Sunday, December 2, 2012


By panyangitz at deviant art
As you may have been able to tell from some of my previous posts, I'm a bit of a fan of fantasy novels. One of my favourites is Sara Douglass. By a happy coincidence I found out that she was actually born in the same small country town as I was, which I thought was pretty special considering the town had a population of just 1,317 people at the time of the 2006 census. Sara sadly passed away last year of ovarian cancer at the age of 54, but hopefully her books will remain fantasy favourites for generations to come.

I love some of the names she has used in the novels of hers that I have read. I'll no doubt feature more of these in future posts, but today's name is one from The Wayfarer Redemption trilogy. This trilogy contains three books - 'Sinner', 'Pilgrim' and 'Crusader' - and follows on from the The Axis Trilogy. The character of Zared appears in this as an uncle of the hero of our story, although they are roughly the same age. One of the things I found appealing about this character is that the reader is often left questioning whether he is a "good" or "bad" man. Like several of the characters in this book, when a chapter is told from their perspective we see that he honestly believes that his actions are for the best, whereas when shown from another characters perspective we come to question his motives and personality. This adds an extra layer of dimension to a character, and makes them feel more like real people with real weaknesses to the reader.

Zared's name immediately caught my attention as a very cool name. To be honest I was convinced that this was a case of a fantasy writer taking a somewhat common name - in this case Jared - and jazzing it up with a Z to make it sound more fantasy like. Kind of the way I'm semi-convinced some futuristic/fantasy writers add an unnecessary Y, V or X to make names more "interesting".

So I was surprised to find that Zared is actually an old Hebrew name. There is a little contention as to what the name means. Most sources state that it means 'trap' or 'ambush', but I've also seen 'verdant, of strange descent', or that it means 'brook', as there is a brook called Zared (or sometimes Zered) in the Torah. As my name is Brooke, I can't help but be inspired to think that this would be an interesting way to honour any Brook's (or it's variants) in your family. Just a thought.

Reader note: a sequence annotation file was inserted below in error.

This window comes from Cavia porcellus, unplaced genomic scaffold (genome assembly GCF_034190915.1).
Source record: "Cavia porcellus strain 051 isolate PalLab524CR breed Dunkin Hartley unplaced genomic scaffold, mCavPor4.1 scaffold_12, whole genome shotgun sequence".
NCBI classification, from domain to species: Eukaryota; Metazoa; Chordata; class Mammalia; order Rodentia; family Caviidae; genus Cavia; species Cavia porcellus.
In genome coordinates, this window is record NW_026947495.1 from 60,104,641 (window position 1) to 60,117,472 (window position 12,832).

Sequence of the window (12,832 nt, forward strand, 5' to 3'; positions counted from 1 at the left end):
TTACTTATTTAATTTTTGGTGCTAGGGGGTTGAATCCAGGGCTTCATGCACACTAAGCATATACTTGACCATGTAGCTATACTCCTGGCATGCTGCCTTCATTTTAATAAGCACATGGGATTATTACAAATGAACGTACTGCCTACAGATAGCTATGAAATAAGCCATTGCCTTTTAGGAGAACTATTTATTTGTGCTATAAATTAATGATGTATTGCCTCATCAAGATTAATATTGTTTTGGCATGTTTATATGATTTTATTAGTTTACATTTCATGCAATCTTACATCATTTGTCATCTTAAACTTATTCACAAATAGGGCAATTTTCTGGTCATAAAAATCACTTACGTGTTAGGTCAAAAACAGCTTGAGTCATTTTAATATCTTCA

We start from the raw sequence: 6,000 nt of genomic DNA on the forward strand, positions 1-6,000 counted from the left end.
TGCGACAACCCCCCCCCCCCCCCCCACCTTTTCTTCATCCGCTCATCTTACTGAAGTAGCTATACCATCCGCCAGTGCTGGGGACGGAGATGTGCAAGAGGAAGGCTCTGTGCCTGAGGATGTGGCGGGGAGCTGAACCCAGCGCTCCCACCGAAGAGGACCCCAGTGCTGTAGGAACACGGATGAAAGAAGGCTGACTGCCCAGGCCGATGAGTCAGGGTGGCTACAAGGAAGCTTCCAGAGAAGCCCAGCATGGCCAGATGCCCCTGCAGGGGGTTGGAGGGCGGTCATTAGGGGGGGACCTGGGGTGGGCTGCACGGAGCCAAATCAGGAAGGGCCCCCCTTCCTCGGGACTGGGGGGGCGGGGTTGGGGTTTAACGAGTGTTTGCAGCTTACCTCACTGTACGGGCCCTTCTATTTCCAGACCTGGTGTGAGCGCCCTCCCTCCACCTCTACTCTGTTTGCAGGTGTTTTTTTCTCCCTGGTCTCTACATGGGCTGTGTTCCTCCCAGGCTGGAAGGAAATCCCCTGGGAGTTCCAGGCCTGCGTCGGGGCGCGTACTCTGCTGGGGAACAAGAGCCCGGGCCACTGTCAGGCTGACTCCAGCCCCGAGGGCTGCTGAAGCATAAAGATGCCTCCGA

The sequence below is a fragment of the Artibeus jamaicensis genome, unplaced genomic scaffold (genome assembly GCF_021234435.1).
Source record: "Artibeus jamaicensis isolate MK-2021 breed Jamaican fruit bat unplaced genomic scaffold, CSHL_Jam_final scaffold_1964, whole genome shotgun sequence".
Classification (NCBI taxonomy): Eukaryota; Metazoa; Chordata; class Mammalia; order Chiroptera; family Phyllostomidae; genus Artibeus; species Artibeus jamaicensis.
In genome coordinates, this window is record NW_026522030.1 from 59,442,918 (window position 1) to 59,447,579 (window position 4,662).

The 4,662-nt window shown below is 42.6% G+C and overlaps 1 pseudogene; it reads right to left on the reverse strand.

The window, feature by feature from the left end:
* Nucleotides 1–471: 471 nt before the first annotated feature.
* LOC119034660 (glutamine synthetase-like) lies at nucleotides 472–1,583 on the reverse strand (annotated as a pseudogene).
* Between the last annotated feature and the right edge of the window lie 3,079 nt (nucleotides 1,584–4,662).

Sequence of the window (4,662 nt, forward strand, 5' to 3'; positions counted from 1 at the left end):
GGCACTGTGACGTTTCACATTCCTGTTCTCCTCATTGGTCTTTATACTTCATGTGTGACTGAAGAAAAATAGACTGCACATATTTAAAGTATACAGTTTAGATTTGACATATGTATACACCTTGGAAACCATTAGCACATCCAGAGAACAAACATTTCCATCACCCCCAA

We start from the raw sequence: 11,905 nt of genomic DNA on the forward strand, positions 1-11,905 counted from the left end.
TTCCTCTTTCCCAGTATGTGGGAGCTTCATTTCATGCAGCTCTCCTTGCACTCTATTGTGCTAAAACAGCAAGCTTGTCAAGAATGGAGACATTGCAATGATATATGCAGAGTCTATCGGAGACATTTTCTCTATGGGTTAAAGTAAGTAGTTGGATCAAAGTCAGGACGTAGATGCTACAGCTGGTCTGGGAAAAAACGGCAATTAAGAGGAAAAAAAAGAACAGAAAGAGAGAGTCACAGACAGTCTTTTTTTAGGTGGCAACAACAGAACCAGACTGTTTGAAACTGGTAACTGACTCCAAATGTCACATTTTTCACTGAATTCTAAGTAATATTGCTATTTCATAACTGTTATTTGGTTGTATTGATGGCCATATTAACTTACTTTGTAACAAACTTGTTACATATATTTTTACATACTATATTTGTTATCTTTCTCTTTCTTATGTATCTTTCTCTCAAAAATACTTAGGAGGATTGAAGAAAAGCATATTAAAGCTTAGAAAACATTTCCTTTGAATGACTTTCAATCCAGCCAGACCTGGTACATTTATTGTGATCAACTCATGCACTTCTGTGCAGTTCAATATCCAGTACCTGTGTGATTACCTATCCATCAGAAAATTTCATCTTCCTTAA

If you want to name your son Zared (or daughter, if you're feeling super adventurous) I have a feeling that you'd probably get similar reactions to my first ones. Although in my case the end result was "I love it", and if more people thought that there would be more Zared's in the world that there currently are. In the U.S. it first appeared on the charts - i.e. was given to five or more boys - in 1991. It has never been given to more than 9 boys in any one year. Jared meanwhile has been in the top 1000 every year since 1950, and was a top 100 name from 1975 to 2002. Another similar name is Zarek, which has also been a quiet presence since 1991, but each year has been given to about four times as many babies as Zared has been.

Zared has a lot of cool qualities which could potentially make it a very appealing name. It starts with a Z, which is often seen as a trendy "alternative" letter (think Zander rather than Alexander, Zeke rather than Ezekiel). It sounds like the long popular Jared, which is now falling as people look for a fresher alternative. But belying it's modern look and sound, Zared is a name with history and biblical connections. It may take a while, but I like to think we may see more of this name in years to come as more people "discover" it.


  1. I immediately liked the name as soon as I saw it in the title! I have never heard of it, which is something that attracts me!

  2. This is a great name - I'm convinced the only reason it's not in more use is because people don't know about it.